It turns out that “The Fabric of Our Lives” carries some disconcerting environmental baggage.
Cotton, according to WWF International, represents about half of all the fabric used worldwide for clothes and other textiles. But the crop also zaps water sources, pollutes land and air with chemical pesticides, and furthers genetic engineering.
Boulder’s Onno Textiles, makers of sturdy T-shirts from sustainable materials — there’s a hemp/organic cotton blend and a bamboo viscose/organic cotton blend — is a direct response to the global toll from traditional cotton farming. Consider this statement from the Onno Textiles online store: “We like a soft cotton shirt too. But growing conventional cotton is particularly rough on the environment.”
The company manufactures and sells T-shirts for socially-conscious consumers — both men and women — for about $30 each, and boasts a respectable color and style selection.
This is yet another example of a hemp company that puts its money where its mouth is: Onno’s hemp T-shirt purchasing page includes a lengthy article about the upsides of hemp with details about its farming benefits, its natural pesticide and oxygen-producing properties, its super-strong fibers, its myriad practical applications and its historic significance as the contemporary outlaw of American manufacturing: “Between 1993 and 1997, over a half billion cannabis plants were found and destroyed by U.S. drug agents. … Only 14 million of those were marijuana plants. The rest were hemp.” (This detail quoted at onnotextiles.com is tough to verify, but reiterated across the Internet. So it must be true, right?)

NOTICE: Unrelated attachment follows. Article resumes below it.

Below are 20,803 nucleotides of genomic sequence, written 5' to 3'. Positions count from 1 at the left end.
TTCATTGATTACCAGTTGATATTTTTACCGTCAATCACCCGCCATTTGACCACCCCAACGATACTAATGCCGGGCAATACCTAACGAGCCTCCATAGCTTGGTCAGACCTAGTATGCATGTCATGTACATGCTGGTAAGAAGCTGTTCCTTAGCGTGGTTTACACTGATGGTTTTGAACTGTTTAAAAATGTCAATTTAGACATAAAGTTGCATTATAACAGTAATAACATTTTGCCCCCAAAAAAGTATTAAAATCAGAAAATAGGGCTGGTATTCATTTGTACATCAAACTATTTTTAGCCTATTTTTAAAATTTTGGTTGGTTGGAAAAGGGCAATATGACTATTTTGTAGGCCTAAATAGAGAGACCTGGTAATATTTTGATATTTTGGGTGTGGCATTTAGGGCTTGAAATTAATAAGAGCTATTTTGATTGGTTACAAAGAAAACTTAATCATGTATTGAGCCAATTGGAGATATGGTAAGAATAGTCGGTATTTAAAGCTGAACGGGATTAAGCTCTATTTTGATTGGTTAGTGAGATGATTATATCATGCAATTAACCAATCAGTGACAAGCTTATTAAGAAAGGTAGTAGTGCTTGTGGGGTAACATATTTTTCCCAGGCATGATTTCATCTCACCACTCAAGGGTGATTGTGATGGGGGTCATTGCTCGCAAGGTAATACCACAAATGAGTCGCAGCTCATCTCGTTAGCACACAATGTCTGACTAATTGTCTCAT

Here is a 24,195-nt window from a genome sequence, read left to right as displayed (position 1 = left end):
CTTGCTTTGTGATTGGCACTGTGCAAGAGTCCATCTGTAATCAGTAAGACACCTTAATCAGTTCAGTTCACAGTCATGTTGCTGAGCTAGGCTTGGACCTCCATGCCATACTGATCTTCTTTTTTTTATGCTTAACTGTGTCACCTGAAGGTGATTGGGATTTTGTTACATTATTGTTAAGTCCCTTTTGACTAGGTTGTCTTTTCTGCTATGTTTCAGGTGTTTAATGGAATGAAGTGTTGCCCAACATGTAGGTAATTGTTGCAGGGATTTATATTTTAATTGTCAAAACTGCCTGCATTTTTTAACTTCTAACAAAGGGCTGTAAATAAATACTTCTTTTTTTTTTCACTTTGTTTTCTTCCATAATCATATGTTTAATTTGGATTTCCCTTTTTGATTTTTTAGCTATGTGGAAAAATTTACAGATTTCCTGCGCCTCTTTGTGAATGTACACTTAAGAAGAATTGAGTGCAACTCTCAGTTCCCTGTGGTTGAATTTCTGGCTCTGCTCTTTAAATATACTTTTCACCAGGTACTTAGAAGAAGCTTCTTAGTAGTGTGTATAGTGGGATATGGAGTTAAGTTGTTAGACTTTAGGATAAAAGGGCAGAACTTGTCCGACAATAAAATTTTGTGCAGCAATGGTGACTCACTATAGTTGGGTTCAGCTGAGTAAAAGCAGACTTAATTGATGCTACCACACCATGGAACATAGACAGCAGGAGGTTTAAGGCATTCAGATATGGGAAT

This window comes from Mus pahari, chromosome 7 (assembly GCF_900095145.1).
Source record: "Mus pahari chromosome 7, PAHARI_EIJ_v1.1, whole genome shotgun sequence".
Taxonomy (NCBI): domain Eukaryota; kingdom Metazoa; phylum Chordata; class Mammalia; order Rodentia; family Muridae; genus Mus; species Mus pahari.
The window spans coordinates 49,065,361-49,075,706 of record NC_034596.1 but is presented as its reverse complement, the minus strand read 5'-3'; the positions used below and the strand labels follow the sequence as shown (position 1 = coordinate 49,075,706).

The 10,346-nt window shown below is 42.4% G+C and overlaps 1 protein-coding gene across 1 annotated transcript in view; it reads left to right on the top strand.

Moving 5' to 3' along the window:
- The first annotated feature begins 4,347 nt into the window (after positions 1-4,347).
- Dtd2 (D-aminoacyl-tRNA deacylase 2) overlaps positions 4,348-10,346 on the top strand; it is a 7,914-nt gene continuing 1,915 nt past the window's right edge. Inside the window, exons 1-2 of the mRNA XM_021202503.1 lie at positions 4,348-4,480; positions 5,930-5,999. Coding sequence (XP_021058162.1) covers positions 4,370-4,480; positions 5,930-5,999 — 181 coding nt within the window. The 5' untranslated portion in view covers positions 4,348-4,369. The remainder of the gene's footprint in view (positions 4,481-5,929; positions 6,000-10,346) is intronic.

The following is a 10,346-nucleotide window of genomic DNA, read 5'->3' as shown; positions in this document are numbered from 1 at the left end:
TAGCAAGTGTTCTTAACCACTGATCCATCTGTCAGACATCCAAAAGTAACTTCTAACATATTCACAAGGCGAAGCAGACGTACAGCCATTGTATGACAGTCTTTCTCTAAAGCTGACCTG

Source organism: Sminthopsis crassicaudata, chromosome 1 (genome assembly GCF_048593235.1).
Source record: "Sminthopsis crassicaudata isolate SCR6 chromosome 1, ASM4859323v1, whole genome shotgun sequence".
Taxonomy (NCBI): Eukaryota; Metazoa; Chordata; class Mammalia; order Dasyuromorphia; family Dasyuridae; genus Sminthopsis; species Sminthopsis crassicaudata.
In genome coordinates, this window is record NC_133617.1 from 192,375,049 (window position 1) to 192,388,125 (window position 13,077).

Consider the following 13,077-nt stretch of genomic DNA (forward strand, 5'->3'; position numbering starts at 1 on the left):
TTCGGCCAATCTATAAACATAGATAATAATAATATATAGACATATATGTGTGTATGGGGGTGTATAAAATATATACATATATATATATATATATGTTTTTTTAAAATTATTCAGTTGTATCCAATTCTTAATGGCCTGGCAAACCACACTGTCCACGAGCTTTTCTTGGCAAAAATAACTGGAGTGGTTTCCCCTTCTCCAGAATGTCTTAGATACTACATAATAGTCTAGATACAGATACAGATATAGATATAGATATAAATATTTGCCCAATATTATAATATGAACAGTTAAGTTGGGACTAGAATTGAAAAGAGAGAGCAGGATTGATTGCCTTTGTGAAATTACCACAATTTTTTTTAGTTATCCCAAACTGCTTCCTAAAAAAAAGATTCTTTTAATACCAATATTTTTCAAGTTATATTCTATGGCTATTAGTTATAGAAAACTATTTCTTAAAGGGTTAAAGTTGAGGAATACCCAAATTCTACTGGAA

But, will hemp shoppers like the Onno Textiles tee? That depends. T-shirt people who prefer a loose, comfortable fit will enjoy the cut of this particular tee. The same is true for people who like their T-shirts to hang below the belt instead of awkwardly floating above the waist or midriff like a roller disco halter top.
If warmth is the goal, Onno Textiles gets a thumbs-up because its 55 percent hemp, 45 percent cotton tee has a heavier weave than the average undershirt, making this a great go-to option for that essential of cold-weather dressing strategies: layering.
T-shirt devotees who like a shorter, more snug fit, on the other hand, might feel like they’re swimming in the roomy Onno Textiles tee.
Onno hemp T-shirts are $28 at onnotextiles.com.